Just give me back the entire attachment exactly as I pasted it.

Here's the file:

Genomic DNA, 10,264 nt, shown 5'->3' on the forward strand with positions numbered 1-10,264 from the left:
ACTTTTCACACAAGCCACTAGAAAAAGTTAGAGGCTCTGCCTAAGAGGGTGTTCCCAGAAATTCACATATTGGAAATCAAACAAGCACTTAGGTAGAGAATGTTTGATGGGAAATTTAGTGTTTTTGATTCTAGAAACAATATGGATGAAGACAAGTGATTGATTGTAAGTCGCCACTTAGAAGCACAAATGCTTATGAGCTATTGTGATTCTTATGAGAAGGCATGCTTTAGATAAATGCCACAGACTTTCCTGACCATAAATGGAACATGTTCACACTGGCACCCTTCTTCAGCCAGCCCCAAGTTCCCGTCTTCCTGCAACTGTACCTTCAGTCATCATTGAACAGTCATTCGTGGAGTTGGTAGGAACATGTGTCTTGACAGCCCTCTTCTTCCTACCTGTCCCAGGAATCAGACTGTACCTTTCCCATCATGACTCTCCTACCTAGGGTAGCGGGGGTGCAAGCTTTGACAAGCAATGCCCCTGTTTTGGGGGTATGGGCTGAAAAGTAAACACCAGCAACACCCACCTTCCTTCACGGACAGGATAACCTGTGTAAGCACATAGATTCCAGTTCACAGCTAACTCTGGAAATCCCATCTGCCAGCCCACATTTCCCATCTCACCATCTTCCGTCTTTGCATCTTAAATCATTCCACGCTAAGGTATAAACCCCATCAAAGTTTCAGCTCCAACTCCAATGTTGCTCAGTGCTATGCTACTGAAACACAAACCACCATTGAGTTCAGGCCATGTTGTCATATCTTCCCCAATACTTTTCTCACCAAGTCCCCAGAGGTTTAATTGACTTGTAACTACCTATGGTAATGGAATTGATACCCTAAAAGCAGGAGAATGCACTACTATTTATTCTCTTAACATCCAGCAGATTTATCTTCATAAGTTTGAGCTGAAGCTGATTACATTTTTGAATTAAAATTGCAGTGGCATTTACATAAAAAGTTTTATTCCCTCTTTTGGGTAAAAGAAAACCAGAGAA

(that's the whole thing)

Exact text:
Genomic DNA, 10,264 nt, shown 5'->3' on the forward strand with positions numbered 1-10,264 from the left:
ACTTTTCACACAAGCCACTAGAAAAAGTTAGAGGCTCTGCCTAAGAGGGTGTTCCCAGAAATTCACATATTGGAAATCAAACAAGCACTTAGGTAGAGAATGTTTGATGGGAAATTTAGTGTTTTTGATTCTAGAAACAATATGGATGAAGACAAGTGATTGATTGTAAGTCGCCACTTAGAAGCACAAATGCTTATGAGCTATTGTGATTCTTATGAGAAGGCATGCTTTAGATAAATGCCACAGACTTTCCTGACCATAAATGGAACATGTTCACACTGGCACCCTTCTTCAGCCAGCCCCAAGTTCCCGTCTTCCTGCAACTGTACCTTCAGTCATCATTGAACAGTCATTCGTGGAGTTGGTAGGAACATGTGTCTTGACAGCCCTCTTCTTCCTACCTGTCCCAGGAATCAGACTGTACCTTTCCCATCATGACTCTCCTACCTAGGGTAGCGGGGGTGCAAGCTTTGACAAGCAATGCCCCTGTTTTGGGGGTATGGGCTGAAAAGTAAACACCAGCAACACCCACCTTCCTTCACGGACAGGATAACCTGTGTAAGCACATAGATTCCAGTTCACAGCTAACTCTGGAAATCCCATCTGCCAGCCCACATTTCCCATCTCACCATCTTCCGTCTTTGCATCTTAAATCATTCCACGCTAAGGTATAAACCCCATCAAAGTTTCAGCTCCAACTCCAATGTTGCTCAGTGCTATGCTACTGAAACACAAACCACCATTGAGTTCAGGCCATGTTGTCATATCTTCCCCAATACTTTTCTCACCAAGTCCCCAGAGGTTTAATTGACTTGTAACTACCTATGGTAATGGAATTGATACCCTAAAAGCAGGAGAATGCACTACTATTTATTCTCTTAACATCCAGCAGATTTATCTTCATAAGTTTGAGCTGAAGCTGATTACATTTTTGAATTAAAATTGCAGTGGCATTTACATAAAAAGTTTTATTCCCTCTTTTGGGTAAAAGAAAACCAGAGAA